The three points were secured via a sublime solo goal from Kevin Mirallas, who briefly lit up an ordinary contest with a moment of genuine class.
Collecting a Tim Howard clearance well in his own half, Mirallas proceeded to sprint the length of the pitch, outwitting both Steven N'Zonzi and Geoff Cameron in the process, before slotting home past Asmir Begovic.
Both sides had decent chances to add to the scoring, but, almost justly, the Belgian's goal stood alone in defining the contest as the Toffees held on for their third Premier League win on the bounce.
Here's a look at some Everton-related talking points to emerge from this encounter.
Several hours before kickoff, Twitter became awash with rumours claiming Everton would be ditching their familiar 4-4-1-1 approach in favour of a vastly different 3-4-3 formation.
Many fans scoffed at this prospect, with several others sceptical, given how alien it would be to the side and how rigid manager David Moyes can often be with his defensive setup.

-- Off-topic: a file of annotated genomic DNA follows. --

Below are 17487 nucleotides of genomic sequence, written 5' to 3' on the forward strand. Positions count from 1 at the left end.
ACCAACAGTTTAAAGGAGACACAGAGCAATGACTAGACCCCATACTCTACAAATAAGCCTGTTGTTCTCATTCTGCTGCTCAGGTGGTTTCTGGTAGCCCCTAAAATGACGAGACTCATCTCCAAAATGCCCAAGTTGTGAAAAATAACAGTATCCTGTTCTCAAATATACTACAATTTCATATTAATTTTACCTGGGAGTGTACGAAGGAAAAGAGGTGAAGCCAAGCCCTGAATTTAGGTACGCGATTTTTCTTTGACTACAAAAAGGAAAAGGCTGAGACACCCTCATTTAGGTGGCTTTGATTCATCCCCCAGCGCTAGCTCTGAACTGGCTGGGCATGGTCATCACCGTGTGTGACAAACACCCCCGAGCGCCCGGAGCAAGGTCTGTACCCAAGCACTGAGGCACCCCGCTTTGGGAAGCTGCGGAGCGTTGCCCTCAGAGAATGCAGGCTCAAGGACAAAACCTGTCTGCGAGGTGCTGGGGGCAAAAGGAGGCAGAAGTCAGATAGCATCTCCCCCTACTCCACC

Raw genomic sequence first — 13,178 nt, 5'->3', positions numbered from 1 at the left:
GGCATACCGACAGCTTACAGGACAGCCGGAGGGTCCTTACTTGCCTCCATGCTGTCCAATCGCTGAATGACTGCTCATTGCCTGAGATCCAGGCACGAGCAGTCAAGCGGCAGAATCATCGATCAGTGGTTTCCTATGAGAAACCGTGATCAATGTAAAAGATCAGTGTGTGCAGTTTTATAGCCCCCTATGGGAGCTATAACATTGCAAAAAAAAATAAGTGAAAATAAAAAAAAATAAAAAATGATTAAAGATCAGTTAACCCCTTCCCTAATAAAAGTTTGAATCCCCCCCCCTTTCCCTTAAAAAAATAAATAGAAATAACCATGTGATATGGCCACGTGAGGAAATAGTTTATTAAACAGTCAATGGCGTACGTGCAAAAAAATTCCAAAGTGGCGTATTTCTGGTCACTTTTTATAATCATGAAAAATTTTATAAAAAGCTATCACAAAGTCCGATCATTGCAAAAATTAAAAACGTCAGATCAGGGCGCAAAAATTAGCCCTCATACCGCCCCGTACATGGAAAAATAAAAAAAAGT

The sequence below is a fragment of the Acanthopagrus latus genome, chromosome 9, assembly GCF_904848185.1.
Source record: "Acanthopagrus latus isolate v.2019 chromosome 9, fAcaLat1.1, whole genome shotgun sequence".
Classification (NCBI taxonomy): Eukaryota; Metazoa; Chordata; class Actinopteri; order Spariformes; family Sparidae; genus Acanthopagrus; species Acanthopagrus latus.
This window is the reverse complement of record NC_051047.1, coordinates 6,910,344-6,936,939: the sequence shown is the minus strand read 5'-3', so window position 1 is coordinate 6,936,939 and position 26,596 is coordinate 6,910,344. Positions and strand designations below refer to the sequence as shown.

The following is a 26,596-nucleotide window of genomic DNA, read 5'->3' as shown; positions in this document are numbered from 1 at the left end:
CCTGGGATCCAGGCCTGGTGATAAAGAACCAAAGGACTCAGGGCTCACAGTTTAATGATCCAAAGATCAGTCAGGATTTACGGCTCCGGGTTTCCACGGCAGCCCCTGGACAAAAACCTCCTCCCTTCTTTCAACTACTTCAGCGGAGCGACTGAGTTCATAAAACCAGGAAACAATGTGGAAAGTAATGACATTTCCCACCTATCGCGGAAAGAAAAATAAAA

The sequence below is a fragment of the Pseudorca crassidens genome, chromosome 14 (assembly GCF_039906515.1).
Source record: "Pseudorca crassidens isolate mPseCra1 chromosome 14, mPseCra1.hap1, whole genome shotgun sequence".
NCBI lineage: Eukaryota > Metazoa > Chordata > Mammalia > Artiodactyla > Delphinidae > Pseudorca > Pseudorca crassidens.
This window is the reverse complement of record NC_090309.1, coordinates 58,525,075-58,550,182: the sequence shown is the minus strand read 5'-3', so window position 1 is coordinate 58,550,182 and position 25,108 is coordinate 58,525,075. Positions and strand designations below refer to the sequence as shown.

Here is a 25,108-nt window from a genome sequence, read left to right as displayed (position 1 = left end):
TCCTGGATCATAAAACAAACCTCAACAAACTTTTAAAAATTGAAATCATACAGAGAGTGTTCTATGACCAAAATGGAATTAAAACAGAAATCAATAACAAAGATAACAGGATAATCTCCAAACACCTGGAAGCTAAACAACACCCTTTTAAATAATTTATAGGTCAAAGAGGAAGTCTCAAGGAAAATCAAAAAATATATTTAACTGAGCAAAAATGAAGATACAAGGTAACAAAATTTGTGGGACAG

However, sure enough, as the game commenced, the Toffees were clearly deployed with three at the back and maintained that approach for the duration of the game.
John Heitinga, Phil Jagielka and Sylvain Distin anchored the side, with Leighton Baines and Seamus Coleman marauding forward from wing-back. Leon Osman and Darron Gibson continued in central midfield, with Victor Anichebe and Kevin Mirallas generally flanking Nikica Jelavic.
The mechanics of the setup meant Jagielka occupied the central defensive berth in possession, with Heitinga and Distin peeling out wide to hug the touchline. Osman and Gibson would then drop deep as Baines and Coleman advanced, while all three forwards interchanged with each other.
Certainly a new concept for fans to digest and something many would not have imagined from a Moyes selection.
So, did this unexpected change make a difference?
Despite the win, it's hard to be entirely swayed, as the game was decided by a moment of individual flair and Stoke are perhaps one of the least equipped sides to exploit a newly employed system.
Without two of their premier creative men, Marouane Fellaini and Steven Pienaar, Everton were still able to manufacture 13 chances, their exact average for games this season.
They enjoyed 54 percent possession, marginally above their season average of 53 percent, and recorded similarly unremarkable passes, shots and passing accuracy, all almost identical to a typical Everton game.